Transform Operations

Transformation projects are a major lever for achieving sustainable improvements in corporate performance

Implementing sustainable change in a company requires careful management of the pace of transformation, maintaining the commitment of the actors in the long term, and transforming the practices and behaviors in a sustainable way.

The adaptation of skills is the most obvious lever in a transformation plan, but it is far from sufficient to ensure that the challenges that come with this type of project are met in the long term. Such a project can only succeed if the men and women in the company play an active role in it.

There are three dimensions that are essential but difficult to implement: 

  1. Mobilizing the teams around a shared and coherent vision of the challenges and the objective
  2. Developing a true and complete transformation strategy
  3. Implementing the transformation by developing changes in practices and behaviors

 

  1. Company-wide mobilization - from management to the operational teams - is an indispensable condition for successfully implementing a transformation plan. 
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The first phase of an operational transformation project consists of setting the level of ambition for the transformation, identifying the objective, and defining the strategy to achieve it. The first phase must be sufficiently short to avoid the tunnel effect and quickly define the challenges, but it always requires time to share the target and draw up the roadmap. Depending on the scope and the level of ambition, this phase should last between 8 and 12 weeks. The deliverables are:

  • Assesssment
  • Key levers
  • Business case
  • Priorities
  • Mobilization of the management board
  • Key components of the target (process, organization, governance rules, etc.)
  • Roadmap of the transformation and critical human factors

 

  1. The development of a transformation strategy must be carried out as a collaborative process, in which our feedback provides valuable input, but in which our customers’ specific needs play a central role.

This joint work will constitute a major step towards ensuring the support and commitment of the key actors, particularly with regard to the question of how the plan is to be implemented:

  • At what pace?
  • What are the priority areas of action?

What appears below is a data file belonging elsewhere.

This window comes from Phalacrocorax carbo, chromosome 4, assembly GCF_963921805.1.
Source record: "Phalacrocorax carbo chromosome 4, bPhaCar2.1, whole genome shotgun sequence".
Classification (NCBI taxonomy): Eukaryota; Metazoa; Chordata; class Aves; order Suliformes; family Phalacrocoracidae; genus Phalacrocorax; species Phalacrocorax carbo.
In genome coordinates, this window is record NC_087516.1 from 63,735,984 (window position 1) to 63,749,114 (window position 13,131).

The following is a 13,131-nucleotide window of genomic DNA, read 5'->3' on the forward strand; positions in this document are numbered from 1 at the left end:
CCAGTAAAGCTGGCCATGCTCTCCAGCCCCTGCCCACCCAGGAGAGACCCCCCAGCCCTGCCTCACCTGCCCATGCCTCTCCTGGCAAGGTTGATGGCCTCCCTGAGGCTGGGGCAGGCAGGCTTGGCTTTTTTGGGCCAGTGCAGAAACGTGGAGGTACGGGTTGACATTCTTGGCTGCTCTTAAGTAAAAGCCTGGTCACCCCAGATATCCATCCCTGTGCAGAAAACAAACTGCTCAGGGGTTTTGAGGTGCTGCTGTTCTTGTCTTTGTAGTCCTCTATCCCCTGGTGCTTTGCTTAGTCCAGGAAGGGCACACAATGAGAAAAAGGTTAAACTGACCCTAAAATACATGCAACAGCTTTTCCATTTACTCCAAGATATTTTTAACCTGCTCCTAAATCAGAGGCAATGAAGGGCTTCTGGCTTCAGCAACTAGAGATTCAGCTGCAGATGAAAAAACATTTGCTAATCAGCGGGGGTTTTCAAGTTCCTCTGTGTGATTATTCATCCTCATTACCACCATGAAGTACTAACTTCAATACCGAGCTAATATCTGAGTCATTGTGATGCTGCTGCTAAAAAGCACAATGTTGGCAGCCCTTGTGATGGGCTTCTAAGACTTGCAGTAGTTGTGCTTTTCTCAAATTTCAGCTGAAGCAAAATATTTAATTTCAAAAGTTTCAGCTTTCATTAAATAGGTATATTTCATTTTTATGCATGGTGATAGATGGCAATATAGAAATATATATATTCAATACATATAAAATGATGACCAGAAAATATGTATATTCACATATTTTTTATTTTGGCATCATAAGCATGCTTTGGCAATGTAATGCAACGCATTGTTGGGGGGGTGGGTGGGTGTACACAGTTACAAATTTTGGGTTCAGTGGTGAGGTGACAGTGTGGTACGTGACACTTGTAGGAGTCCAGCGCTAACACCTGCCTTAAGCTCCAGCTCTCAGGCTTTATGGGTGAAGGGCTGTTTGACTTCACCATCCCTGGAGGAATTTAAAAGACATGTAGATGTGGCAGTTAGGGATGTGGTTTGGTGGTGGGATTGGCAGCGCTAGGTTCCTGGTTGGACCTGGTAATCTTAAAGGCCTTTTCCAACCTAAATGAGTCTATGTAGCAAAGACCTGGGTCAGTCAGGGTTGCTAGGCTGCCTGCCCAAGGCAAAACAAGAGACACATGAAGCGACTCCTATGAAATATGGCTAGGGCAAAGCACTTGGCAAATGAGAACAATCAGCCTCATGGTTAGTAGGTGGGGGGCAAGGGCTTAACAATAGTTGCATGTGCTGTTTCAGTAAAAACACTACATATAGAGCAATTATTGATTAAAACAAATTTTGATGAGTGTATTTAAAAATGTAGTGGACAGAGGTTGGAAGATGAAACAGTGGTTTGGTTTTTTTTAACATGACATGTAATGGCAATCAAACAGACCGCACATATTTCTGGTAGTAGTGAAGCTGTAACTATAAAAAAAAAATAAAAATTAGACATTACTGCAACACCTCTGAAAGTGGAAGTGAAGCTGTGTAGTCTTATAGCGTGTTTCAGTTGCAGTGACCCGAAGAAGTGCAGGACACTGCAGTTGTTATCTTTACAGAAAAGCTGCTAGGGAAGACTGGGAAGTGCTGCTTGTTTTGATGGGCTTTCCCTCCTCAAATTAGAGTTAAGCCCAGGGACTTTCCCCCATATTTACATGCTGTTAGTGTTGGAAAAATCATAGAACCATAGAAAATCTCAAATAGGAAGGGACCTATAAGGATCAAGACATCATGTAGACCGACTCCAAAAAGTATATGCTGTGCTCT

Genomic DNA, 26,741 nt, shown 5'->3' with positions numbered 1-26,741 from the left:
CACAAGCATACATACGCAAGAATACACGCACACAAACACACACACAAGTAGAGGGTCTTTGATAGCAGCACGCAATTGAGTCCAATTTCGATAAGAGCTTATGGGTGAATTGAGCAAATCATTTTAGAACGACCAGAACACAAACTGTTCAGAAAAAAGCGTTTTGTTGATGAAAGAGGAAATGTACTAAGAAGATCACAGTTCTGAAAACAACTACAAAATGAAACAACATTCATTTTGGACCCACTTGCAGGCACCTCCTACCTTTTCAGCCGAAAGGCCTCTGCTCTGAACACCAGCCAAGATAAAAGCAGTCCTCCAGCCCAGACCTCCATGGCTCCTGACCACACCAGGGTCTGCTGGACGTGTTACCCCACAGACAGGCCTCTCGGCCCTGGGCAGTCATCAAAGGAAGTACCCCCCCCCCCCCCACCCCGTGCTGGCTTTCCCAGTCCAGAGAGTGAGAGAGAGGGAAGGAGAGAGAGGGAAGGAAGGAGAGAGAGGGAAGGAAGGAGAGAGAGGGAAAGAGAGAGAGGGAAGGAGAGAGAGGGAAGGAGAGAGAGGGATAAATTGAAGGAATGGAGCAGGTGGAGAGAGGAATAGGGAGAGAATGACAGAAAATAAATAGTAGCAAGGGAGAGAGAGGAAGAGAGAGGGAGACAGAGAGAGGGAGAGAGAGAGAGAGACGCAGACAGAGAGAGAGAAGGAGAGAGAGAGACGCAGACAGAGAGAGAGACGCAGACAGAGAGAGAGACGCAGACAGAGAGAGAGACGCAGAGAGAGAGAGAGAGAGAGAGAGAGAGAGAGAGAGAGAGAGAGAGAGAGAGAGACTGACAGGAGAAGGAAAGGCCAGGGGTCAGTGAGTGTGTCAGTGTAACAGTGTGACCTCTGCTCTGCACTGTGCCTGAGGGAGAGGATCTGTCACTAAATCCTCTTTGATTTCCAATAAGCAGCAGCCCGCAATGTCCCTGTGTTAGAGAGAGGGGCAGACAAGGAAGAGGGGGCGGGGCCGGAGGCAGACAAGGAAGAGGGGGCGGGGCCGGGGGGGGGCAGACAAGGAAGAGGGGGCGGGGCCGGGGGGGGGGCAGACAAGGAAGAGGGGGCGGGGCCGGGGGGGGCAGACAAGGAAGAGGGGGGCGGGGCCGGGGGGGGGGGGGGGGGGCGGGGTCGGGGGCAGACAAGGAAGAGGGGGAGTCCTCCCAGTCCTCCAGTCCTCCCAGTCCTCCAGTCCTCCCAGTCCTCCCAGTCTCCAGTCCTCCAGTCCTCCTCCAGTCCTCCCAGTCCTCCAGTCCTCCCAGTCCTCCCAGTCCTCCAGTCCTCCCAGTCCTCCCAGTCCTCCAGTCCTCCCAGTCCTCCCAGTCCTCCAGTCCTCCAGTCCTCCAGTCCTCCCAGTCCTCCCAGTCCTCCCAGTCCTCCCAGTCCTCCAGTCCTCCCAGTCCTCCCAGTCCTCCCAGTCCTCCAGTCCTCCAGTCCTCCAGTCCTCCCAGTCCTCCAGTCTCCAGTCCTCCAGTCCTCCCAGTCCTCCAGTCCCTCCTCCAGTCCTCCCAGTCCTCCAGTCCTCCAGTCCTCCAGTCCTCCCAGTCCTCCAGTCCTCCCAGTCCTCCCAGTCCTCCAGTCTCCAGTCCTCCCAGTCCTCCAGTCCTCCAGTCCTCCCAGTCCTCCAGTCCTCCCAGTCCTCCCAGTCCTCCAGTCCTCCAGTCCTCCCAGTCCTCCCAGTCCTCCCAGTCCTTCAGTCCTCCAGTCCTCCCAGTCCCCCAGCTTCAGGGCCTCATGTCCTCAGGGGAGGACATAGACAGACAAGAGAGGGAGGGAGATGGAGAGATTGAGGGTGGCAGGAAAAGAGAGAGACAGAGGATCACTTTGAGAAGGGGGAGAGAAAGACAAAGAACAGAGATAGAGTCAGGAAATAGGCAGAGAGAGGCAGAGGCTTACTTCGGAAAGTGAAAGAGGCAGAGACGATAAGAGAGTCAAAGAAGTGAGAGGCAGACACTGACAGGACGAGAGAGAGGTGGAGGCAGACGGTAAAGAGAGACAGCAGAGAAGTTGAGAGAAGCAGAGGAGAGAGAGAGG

• With which teams and what level of availability?
  • What are the conditions of success in terms of human resources?

 

  1. Implementing change by developing changes in practices and behaviors lies at the very heart of successful and sustainable change.

There is broad agreement among managers that the failure of most transformation projectsis rooted in the execution phase:

  • The transformation strategy is poorly translated into detailed plans
  • The problem is underestimated and it is assumed that once the issues have been identified, “they will sort themselves out”
  • Insufficient or non-sustainable mobilization of resources
  • Failure to transfer skills
  • Downgrading of the initial objectives
  • Failure to manage resistance to change

That is why we are convinced that:

  • The quality of project management must not be neglected
  • The continuous input of expertise must be maintained until the end of the project, in order to guarantee that the target is well defined in accordance with the objectives
  • The fundamentals of change management must be respected (communication, transfer of skills, management of the HR implications, etc.)

Particular attention needs to be paid to these aspects, because the risk of a loss of momentum is higher in the implementation phase. In this phase, it is more than ever important to communicate the targets to be attained as well as the associated challenges. 

At Argon Consulting, the first phase of a transformation project is conducted by very experienced teams, including the Partners, who are closely involved. 

We can provide support in the following ways:

  • Rapid diagnostics of the current situation by our teams
  • Identification of the levers of improvement as early as possible
  • Discussions with the steering committee, particularly in connection with our best practice guidelines
  • Recommendations on the transformation strategy, based on our broad experience of numerous projects

 

The transformation process is usually executed in two phases:

  1. A phase of intense mobilization, resulting in pilot tests, quick-wins,and industrial-strength deployment methods. This first phase is essential in order to:
  • Translate the strategy into detailed plans
  • Demonstrate the benefits through pilot tests and quick-wins
  • Better prepare for the follow-up phase, in order to cut costs and cycles

 

  1. A deployment and extension phase, in which the risk of failure is high and there is a temptation to consider that the project will succeed if the pilot tests have been successful and therefore to “lower one’s guard”. The project management challenges in this third phase consist of:
  • Ensuring that resources remain available and committed
  • Changing track according to changing circumstances
  • Making all the schedules visible to encourage emulation
  • Guaranteeing that the gains are still achieved
  • Adapting solutions at the margins (or not, in certain cases) to take specificities into consideration

 

Our modus operandi combines our unique business expertise in subjects that are often complex with a joint team effort to guarantee that the complete context and the objectives are taken into consideration by our teams, and that the proposed solutions are continuously adopted.

Case Studies

How we helped a leading European consumer goods supplier to build and deploy a flow management and supply chain planning target vision
Transformation projects in the aeronautics sector: critical for supporting sector growth